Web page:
Newspaper article The Florida Times Union

Most of Pension Savings Years Away; Only $70 Million of $1.2 Billion in Cuts Projected over First 2 Years

Newspaper article The Florida Times Union

Most of Pension Savings Years Away; Only $70 Million of $1.2 Billion in Cuts Projected over First 2 Years

Article excerpt

Byline: Timothy J. Gibbons

The bulk of short-term savings in Jacksonville Mayor Alvin Brown's pension reform deal comes from the Police and Fire Pension Fund handing over to the city money it receives from the state to pay for extra benefits, according to figures the administration released this week, as well as from not changing an assumption that would raise the contribution.

Most of what the administration has touted as $1.2 billion in savings wouldn't come for about two decades: Since the tentative deal only affects new hires, the city has to wait for such workers to become a substantial part of the workforce.

The short-term savings add up to $70 million in the next two fiscal years, including $45 million the city would not have to contribute to the fund in the fiscal year that begins in October if the deal gets City Council approval.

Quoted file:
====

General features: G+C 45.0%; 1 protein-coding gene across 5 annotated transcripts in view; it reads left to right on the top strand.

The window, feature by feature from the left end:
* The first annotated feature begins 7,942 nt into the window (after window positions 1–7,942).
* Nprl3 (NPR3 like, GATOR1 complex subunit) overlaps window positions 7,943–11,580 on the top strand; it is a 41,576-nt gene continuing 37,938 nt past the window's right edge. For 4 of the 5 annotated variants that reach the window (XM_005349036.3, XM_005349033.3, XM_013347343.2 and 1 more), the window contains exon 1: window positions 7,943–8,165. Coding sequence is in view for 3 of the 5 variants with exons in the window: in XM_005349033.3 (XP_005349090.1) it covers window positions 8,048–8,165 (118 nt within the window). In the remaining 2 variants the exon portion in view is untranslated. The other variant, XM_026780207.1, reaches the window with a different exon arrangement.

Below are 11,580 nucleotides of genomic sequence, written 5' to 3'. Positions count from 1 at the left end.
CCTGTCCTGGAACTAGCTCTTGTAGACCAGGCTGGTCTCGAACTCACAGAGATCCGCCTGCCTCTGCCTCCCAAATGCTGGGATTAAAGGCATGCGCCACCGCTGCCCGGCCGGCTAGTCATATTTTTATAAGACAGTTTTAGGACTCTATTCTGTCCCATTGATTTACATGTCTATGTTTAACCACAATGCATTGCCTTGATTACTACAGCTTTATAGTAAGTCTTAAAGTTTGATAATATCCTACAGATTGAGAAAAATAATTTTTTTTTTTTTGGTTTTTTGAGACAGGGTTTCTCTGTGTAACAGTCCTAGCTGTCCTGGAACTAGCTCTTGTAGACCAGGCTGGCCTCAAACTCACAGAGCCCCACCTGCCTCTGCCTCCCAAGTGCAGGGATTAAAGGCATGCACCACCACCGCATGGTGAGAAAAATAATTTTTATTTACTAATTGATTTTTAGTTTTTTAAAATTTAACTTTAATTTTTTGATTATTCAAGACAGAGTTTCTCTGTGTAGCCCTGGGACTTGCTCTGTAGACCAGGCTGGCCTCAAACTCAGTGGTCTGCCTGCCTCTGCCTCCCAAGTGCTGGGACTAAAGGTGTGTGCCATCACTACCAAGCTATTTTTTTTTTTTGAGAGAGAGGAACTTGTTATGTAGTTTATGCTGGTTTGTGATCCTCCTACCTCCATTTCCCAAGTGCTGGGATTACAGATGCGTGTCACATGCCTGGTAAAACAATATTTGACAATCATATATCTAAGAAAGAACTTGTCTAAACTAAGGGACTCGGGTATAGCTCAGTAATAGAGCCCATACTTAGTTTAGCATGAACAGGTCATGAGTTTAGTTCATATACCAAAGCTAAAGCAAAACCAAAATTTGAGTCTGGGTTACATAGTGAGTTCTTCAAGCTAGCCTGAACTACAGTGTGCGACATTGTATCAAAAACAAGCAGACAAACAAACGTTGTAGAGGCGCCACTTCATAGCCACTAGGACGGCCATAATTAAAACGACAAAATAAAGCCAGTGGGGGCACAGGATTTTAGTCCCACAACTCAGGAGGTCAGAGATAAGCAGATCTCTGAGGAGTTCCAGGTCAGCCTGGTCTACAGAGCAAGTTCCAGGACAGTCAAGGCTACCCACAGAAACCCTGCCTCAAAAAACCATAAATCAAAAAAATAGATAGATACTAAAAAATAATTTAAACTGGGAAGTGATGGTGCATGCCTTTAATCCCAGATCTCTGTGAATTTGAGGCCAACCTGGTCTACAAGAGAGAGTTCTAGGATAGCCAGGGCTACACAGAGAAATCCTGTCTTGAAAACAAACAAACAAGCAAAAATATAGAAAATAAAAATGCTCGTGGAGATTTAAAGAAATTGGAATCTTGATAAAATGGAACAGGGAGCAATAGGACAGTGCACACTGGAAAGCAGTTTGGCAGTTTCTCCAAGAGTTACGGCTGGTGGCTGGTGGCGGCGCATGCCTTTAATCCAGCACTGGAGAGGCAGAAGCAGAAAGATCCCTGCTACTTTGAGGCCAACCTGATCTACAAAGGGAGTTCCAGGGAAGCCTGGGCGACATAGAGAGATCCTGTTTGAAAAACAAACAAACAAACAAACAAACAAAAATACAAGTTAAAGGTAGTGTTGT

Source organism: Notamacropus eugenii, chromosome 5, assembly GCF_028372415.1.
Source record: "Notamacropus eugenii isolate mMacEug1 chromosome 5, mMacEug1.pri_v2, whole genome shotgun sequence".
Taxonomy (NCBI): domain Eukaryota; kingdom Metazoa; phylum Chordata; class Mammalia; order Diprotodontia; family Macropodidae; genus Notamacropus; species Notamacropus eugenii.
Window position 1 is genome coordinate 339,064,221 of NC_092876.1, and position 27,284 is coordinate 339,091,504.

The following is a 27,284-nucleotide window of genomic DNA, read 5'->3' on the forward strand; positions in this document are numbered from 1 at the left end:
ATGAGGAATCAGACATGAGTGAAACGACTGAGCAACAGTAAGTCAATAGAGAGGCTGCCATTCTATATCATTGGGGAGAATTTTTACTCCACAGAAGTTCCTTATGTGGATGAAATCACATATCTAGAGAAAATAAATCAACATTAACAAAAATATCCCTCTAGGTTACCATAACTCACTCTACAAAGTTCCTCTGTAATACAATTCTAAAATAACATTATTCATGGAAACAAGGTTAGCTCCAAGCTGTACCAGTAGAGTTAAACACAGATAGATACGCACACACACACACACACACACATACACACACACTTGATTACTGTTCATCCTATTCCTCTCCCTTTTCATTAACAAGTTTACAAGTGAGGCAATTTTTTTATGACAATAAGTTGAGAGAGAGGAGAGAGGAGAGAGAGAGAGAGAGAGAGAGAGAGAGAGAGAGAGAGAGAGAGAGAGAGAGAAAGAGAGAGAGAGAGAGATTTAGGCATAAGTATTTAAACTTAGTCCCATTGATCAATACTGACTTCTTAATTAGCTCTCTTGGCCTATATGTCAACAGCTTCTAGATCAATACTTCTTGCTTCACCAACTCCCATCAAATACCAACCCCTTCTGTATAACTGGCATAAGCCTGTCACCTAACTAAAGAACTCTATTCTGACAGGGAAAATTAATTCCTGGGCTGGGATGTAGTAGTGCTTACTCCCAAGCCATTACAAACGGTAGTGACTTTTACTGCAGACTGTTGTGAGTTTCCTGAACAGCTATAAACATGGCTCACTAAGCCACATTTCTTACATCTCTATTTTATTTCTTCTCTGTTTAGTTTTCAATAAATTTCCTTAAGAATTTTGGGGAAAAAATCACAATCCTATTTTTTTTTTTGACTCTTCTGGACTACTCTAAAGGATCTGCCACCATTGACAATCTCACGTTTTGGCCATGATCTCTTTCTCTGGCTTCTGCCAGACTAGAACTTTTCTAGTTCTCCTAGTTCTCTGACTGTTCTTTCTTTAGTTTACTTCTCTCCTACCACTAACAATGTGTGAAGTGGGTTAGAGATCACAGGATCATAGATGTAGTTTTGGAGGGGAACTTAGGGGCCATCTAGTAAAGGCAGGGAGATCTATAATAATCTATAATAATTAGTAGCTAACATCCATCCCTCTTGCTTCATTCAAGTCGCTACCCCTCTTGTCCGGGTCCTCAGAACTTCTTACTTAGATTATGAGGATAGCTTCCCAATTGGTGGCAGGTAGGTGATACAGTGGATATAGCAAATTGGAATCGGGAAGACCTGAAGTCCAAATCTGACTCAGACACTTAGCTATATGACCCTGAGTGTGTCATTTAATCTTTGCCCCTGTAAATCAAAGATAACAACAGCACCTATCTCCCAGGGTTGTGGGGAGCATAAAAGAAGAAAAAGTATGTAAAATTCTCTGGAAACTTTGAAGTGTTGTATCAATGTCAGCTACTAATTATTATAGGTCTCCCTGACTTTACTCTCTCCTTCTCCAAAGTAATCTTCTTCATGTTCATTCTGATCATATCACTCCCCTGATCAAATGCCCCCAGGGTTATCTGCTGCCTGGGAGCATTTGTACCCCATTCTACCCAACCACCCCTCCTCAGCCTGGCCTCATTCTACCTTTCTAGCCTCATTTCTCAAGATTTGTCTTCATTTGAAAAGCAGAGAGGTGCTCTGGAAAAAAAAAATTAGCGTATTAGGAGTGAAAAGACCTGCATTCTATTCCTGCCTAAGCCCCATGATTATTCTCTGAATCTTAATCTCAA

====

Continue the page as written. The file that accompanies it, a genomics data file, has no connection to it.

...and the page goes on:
About $21.3 million of the amount the city wouldn't have to contribute would come from the fund's handing over that amount of money, which will come from state funds designated to upgrade pension benefits.

The rest of the short-term saving in the administration's calculations comes from the fund sticking with the assumption it is now using when it comes to how much it will earn on its investments.

According to the deal, the fund will keep using an assumed rate of return of 7.75 percent, rather than dropping it to 7 percent, which would have pushed up how much the city owed.

It's unclear if such a drop in the rate would actually have happened, though.

Until this year, the fund had assumed it would earn 8.5 percent a year - less than it brought in during the boom years but a far cry from the 2.41 percent the fund lost in fiscal year 2011. After an analysis a year ago, that assumption was dropped to 7.75 percent, with a corresponding jump of tens of millions of dollars the city had to pay. …

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